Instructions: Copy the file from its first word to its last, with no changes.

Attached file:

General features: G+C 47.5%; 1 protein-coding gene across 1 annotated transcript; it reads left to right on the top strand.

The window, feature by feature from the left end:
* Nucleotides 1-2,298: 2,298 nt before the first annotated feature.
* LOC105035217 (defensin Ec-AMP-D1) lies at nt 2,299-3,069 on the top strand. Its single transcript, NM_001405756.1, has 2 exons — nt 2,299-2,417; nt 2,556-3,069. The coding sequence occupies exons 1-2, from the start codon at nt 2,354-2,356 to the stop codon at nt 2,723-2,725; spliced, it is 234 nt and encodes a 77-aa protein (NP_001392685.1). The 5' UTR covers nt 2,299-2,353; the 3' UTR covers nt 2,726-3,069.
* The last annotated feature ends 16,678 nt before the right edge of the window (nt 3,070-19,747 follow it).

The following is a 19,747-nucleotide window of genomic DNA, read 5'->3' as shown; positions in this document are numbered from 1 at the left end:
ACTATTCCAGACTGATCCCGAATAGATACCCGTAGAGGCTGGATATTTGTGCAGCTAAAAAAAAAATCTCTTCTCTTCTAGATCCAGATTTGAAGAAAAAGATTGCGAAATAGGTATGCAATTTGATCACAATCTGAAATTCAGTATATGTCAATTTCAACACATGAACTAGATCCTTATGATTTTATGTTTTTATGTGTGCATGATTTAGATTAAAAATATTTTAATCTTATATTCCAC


General features: G+C 47.5%; 1 protein-coding gene across 1 annotated transcript; it reads left to right on the top strand.

The window, feature by feature from the left end:
* Nucleotides 1-2,298: 2,298 nt before the first annotated feature.
* LOC105035217 (defensin Ec-AMP-D1) lies at nt 2,299-3,069 on the top strand. Its single transcript, NM_001405756.1, has 2 exons — nt 2,299-2,417; nt 2,556-3,069. The coding sequence occupies exons 1-2, from the start codon at nt 2,354-2,356 to the stop codon at nt 2,723-2,725; spliced, it is 234 nt and encodes a 77-aa protein (NP_001392685.1). The 5' UTR covers nt 2,299-2,353; the 3' UTR covers nt 2,726-3,069.
* The last annotated feature ends 16,678 nt before the right edge of the window (nt 3,070-19,747 follow it).

The following is a 19,747-nucleotide window of genomic DNA, read 5'->3' as shown; positions in this document are numbered from 1 at the left end:
ACTATTCCAGACTGATCCCGAATAGATACCCGTAGAGGCTGGATATTTGTGCAGCTAAAAAAAAAATCTCTTCTCTTCTAGATCCAGATTTGAAGAAAAAGATTGCGAAATAGGTATGCAATTTGATCACAATCTGAAATTCAGTATATGTCAATTTCAACACATGAACTAGATCCTTATGATTTTATGTTTTTATGTGTGCATGATTTAGATTAAAAATATTTTAATCTTATATTCCAC